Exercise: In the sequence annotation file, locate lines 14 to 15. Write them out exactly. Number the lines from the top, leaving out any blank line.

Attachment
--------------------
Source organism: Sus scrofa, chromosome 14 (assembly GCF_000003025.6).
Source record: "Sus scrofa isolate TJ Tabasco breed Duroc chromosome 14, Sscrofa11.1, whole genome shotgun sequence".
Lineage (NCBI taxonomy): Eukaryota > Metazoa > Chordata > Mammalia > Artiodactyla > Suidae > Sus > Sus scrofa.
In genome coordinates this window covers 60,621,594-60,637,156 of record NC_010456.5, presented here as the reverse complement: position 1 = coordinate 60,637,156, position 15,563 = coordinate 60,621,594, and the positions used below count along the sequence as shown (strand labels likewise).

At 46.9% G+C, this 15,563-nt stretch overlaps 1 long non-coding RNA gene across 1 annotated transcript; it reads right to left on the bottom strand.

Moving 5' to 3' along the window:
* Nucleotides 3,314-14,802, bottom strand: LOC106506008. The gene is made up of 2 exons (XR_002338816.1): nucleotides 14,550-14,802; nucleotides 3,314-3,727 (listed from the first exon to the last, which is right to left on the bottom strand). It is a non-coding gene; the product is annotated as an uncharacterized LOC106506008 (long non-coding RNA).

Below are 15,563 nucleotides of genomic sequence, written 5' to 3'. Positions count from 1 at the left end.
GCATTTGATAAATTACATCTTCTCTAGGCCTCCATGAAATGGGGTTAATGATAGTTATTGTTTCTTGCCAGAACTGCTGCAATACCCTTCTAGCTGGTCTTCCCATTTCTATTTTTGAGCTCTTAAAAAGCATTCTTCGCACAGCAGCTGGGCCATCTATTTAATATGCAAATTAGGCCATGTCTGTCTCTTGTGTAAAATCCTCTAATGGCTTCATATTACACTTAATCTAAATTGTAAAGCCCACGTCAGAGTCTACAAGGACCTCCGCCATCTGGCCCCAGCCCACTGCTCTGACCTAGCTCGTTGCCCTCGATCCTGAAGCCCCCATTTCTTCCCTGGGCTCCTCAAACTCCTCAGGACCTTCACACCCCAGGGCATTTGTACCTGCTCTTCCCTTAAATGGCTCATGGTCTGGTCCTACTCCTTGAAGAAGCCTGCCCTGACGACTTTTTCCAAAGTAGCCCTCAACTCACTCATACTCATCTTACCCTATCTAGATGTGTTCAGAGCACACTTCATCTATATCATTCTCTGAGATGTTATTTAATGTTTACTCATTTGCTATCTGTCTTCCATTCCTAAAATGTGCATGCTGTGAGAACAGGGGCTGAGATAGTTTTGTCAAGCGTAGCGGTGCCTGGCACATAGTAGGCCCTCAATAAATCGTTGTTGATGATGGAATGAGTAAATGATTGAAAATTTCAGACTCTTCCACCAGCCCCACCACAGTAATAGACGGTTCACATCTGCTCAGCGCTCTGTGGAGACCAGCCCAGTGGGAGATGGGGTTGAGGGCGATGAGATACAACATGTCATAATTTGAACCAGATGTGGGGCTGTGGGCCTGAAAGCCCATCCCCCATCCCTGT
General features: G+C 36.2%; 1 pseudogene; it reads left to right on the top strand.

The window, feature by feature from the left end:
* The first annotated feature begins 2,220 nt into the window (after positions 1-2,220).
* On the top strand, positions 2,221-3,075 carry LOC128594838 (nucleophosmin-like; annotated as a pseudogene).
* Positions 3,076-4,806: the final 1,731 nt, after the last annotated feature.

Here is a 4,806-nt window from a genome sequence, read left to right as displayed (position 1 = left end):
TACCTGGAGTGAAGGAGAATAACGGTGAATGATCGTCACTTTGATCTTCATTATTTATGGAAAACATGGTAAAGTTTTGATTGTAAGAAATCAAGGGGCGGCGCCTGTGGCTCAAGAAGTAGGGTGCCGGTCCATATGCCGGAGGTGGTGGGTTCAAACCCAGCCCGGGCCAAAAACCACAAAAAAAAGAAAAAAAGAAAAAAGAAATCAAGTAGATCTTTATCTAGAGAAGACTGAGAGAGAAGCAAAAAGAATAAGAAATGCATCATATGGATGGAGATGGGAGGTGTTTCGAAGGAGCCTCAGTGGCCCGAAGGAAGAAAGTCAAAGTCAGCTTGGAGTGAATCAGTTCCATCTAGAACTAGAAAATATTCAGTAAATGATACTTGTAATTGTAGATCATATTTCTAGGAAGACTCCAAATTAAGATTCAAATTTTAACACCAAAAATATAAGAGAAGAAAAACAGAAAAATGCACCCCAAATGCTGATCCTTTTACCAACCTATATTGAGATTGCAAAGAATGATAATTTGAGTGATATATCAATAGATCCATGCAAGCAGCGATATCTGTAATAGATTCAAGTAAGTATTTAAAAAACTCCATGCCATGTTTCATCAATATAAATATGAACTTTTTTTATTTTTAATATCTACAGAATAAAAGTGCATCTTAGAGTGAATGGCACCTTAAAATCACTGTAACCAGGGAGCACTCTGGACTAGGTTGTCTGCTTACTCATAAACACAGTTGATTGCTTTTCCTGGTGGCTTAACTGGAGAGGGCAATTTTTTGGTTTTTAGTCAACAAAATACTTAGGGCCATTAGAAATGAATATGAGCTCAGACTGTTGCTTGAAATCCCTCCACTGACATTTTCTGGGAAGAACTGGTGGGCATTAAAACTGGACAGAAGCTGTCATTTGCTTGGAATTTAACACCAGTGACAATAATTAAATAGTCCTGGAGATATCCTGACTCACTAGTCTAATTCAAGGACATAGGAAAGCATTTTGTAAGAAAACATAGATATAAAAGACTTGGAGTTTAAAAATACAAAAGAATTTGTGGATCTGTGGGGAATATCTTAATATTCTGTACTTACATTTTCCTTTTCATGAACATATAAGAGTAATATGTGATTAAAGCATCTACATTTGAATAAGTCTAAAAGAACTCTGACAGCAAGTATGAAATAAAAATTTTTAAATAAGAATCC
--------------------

* Positions 3,076-4,806: the final 1,731 nt, after the last annotated feature.

Here is a 4,806-nt window from a genome sequence, read left to right as displayed (position 1 = left end):